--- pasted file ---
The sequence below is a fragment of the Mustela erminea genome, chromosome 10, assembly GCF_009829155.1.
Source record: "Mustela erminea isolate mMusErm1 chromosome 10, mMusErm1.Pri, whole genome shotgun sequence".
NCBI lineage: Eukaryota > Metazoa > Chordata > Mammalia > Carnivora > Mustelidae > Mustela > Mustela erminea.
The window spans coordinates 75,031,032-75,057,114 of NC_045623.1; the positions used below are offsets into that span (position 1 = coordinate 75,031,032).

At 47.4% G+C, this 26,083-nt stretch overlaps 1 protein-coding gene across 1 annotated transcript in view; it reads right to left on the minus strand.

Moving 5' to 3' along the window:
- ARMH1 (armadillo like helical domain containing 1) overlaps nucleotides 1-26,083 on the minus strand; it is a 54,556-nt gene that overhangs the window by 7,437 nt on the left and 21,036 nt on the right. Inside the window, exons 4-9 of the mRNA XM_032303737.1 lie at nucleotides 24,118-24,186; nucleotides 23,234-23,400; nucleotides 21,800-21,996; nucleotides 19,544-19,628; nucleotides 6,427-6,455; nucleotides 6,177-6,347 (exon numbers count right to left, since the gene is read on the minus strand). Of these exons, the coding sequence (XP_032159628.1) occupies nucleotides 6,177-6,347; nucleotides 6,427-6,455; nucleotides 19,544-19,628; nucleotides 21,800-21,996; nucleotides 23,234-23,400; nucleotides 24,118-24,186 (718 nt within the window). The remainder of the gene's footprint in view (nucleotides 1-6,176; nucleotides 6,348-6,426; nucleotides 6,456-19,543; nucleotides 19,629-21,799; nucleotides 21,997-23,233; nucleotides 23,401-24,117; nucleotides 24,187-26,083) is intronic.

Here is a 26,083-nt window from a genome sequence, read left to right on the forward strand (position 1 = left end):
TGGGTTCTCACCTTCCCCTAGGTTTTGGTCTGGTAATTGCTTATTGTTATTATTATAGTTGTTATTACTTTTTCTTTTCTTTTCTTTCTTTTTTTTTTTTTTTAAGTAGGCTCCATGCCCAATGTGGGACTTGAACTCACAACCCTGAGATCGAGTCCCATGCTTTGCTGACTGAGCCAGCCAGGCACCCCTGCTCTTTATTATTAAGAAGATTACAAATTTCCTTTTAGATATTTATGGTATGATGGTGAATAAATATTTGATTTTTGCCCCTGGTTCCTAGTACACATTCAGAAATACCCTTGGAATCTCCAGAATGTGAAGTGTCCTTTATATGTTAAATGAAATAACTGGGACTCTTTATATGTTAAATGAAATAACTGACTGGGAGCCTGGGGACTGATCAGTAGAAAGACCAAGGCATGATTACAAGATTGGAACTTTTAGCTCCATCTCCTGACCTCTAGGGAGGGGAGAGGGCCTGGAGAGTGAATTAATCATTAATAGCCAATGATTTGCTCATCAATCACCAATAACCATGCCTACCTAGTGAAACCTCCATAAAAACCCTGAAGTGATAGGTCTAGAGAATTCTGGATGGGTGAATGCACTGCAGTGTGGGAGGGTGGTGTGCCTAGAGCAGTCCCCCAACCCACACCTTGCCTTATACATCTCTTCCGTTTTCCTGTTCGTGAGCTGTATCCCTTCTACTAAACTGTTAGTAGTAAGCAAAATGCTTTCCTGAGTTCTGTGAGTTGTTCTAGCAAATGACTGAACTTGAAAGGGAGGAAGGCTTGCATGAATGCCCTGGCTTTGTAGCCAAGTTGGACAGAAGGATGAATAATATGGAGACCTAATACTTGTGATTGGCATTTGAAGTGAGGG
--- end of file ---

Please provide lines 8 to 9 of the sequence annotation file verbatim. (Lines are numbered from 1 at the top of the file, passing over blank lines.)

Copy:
Here is a 26,083-nt window from a genome sequence, read left to right on the forward strand (position 1 = left end):
TGGGTTCTCACCTTCCCCTAGGTTTTGGTCTGGTAATTGCTTATTGTTATTATTATAGTTGTTATTACTTTTTCTTTTCTTTTCTTTCTTTTTTTTTTTTTTTAAGTAGGCTCCATGCCCAATGTGGGACTTGAACTCACAACCCTGAGATCGAGTCCCATGCTTTGCTGACTGAGCCAGCCAGGCACCCCTGCTCTTTATTATTAAGAAGATTACAAATTTCCTTTTAGATATTTATGGTATGATGGTGAATAAATATTTGATTTTTGCCCCTGGTTCCTAGTACACATTCAGAAATACCCTTGGAATCTCCAGAATGTGAAGTGTCCTTTATATGTTAAATGAAATAACTGGGACTCTTTATATGTTAAATGAAATAACTGACTGGGAGCCTGGGGACTGATCAGTAGAAAGACCAAGGCATGATTACAAGATTGGAACTTTTAGCTCCATCTCCTGACCTCTAGGGAGGGGAGAGGGCCTGGAGAGTGAATTAATCATTAATAGCCAATGATTTGCTCATCAATCACCAATAACCATGCCTACCTAGTGAAACCTCCATAAAAACCCTGAAGTGATAGGTCTAGAGAATTCTGGATGGGTGAATGCACTGCAGTGTGGGAGGGTGGTGTGCCTAGAGCAGTCCCCCAACCCACACCTTGCCTTATACATCTCTTCCGTTTTCCTGTTCGTGAGCTGTATCCCTTCTACTAAACTGTTAGTAGTAAGCAAAATGCTTTCCTGAGTTCTGTGAGTTGTTCTAGCAAATGACTGAACTTGAAAGGGAGGAAGGCTTGCATGAATGCCCTGGCTTTGTAGCCAAGTTGGACAGAAGGATGAATAATATGGAGACCTAATACTTGTGATTGGCATTTGAAGTGAGGG